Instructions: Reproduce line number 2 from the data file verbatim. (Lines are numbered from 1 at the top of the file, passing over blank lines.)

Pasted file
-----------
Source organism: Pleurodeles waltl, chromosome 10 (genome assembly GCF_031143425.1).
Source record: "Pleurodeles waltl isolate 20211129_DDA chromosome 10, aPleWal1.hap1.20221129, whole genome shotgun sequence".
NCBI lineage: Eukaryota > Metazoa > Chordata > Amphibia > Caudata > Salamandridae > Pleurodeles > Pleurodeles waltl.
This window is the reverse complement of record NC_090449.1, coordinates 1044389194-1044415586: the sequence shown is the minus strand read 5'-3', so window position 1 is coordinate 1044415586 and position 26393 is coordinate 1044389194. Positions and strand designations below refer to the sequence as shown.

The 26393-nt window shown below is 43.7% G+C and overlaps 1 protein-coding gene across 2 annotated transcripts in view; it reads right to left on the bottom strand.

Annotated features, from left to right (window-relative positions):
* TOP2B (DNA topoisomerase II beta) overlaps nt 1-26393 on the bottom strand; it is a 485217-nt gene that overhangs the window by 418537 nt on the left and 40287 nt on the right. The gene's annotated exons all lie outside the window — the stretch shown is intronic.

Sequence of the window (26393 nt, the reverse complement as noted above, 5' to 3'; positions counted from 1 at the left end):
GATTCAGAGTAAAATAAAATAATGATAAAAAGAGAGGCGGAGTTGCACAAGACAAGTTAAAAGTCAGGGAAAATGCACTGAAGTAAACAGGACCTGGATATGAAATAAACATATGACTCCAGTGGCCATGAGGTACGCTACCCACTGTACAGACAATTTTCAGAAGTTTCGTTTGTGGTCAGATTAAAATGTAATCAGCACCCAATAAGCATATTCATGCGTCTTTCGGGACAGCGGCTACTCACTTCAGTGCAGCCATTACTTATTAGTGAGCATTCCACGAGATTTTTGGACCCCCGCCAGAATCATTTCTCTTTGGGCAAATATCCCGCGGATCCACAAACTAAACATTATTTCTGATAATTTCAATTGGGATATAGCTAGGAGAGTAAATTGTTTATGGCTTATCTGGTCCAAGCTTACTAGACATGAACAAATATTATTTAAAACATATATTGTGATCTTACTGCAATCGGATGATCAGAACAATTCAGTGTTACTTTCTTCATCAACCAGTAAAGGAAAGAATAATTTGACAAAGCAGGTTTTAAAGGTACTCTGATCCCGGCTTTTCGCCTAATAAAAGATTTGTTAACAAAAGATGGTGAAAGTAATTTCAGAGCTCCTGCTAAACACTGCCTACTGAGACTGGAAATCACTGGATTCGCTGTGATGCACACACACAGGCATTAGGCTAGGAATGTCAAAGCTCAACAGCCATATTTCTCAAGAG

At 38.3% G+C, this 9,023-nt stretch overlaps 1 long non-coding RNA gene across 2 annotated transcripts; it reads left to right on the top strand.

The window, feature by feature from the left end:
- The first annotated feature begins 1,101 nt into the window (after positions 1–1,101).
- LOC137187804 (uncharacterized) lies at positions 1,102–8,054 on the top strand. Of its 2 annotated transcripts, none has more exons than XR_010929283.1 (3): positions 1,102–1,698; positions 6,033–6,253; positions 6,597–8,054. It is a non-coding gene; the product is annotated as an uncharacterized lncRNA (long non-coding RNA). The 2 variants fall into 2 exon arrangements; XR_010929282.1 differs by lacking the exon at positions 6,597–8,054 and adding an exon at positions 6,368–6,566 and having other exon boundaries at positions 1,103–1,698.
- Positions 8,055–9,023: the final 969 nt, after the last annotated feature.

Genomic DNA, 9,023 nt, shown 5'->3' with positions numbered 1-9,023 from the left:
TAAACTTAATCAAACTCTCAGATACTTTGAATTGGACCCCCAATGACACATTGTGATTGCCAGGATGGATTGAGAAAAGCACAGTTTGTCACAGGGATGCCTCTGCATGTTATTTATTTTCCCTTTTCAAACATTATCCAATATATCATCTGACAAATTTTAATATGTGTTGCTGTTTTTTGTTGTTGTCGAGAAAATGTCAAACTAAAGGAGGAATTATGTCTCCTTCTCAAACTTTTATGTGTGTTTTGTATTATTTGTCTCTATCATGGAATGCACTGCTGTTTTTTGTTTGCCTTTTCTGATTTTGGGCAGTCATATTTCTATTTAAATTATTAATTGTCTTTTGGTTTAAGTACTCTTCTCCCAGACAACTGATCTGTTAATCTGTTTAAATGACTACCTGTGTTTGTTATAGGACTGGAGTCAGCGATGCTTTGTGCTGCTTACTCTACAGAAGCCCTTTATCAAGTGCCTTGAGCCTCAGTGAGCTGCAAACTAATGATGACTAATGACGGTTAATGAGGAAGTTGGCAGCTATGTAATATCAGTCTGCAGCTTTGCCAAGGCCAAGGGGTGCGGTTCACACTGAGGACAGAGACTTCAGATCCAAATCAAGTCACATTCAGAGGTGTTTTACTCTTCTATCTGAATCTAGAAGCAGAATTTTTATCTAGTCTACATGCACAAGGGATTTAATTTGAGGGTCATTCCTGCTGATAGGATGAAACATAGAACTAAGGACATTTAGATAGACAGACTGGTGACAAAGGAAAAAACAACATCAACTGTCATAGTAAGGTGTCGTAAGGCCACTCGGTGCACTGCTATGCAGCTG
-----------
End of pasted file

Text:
Source record: "Pleurodeles waltl isolate 20211129_DDA chromosome 10, aPleWal1.hap1.20221129, whole genome shotgun sequence".